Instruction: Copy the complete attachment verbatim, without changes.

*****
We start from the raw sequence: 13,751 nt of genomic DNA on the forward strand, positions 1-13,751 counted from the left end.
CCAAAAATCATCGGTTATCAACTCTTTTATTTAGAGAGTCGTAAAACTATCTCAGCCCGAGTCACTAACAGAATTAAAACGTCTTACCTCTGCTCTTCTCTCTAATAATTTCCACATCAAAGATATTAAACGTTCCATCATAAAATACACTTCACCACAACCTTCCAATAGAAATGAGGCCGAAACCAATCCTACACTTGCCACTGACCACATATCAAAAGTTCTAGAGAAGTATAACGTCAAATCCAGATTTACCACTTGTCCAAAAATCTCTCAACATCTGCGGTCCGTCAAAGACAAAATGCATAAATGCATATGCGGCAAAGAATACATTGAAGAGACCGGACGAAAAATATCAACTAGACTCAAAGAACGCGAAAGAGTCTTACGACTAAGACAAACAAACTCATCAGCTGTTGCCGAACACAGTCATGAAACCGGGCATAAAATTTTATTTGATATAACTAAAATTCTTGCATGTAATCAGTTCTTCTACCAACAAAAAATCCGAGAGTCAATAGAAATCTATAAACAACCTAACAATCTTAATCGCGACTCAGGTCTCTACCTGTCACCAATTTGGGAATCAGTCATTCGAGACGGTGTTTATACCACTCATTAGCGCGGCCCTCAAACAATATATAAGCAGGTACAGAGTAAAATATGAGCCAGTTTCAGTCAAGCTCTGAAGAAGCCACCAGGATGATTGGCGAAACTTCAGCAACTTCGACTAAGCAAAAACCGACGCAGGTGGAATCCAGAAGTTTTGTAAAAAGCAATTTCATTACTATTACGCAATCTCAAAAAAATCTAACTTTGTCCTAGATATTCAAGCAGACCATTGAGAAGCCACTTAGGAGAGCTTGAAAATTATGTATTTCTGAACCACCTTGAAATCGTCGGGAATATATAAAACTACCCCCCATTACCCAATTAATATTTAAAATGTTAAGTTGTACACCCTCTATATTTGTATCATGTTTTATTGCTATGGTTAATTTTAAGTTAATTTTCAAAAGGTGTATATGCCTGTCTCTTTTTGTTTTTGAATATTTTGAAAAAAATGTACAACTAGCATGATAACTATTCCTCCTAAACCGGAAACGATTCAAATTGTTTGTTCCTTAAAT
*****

We start from the raw sequence: 13,751 nt of genomic DNA on the forward strand, positions 1-13,751 counted from the left end.
CCAAAAATCATCGGTTATCAACTCTTTTATTTAGAGAGTCGTAAAACTATCTCAGCCCGAGTCACTAACAGAATTAAAACGTCTTACCTCTGCTCTTCTCTCTAATAATTTCCACATCAAAGATATTAAACGTTCCATCATAAAATACACTTCACCACAACCTTCCAATAGAAATGAGGCCGAAACCAATCCTACACTTGCCACTGACCACATATCAAAAGTTCTAGAGAAGTATAACGTCAAATCCAGATTTACCACTTGTCCAAAAATCTCTCAACATCTGCGGTCCGTCAAAGACAAAATGCATAAATGCATATGCGGCAAAGAATACATTGAAGAGACCGGACGAAAAATATCAACTAGACTCAAAGAACGCGAAAGAGTCTTACGACTAAGACAAACAAACTCATCAGCTGTTGCCGAACACAGTCATGAAACCGGGCATAAAATTTTATTTGATATAACTAAAATTCTTGCATGTAATCAGTTCTTCTACCAACAAAAAATCCGAGAGTCAATAGAAATCTATAAACAACCTAACAATCTTAATCGCGACTCAGGTCTCTACCTGTCACCAATTTGGGAATCAGTCATTCGAGACGGTGTTTATACCACTCATTAGCGCGGCCCTCAAACAATATATAAGCAGGTACAGAGTAAAATATGAGCCAGTTTCAGTCAAGCTCTGAAGAAGCCACCAGGATGATTGGCGAAACTTCAGCAACTTCGACTAAGCAAAAACCGACGCAGGTGGAATCCAGAAGTTTTGTAAAAAGCAATTTCATTACTATTACGCAATCTCAAAAAAATCTAACTTTGTCCTAGATATTCAAGCAGACCATTGAGAAGCCACTTAGGAGAGCTTGAAAATTATGTATTTCTGAACCACCTTGAAATCGTCGGGAATATATAAAACTACCCCCCATTACCCAATTAATATTTAAAATGTTAAGTTGTACACCCTCTATATTTGTATCATGTTTTATTGCTATGGTTAATTTTAAGTTAATTTTCAAAAGGTGTATATGCCTGTCTCTTTTTGTTTTTGAATATTTTGAAAAAAATGTACAACTAGCATGATAACTATTCCTCCTAAACCGGAAACGATTCAAATTGTTTGTTCCTTAAAT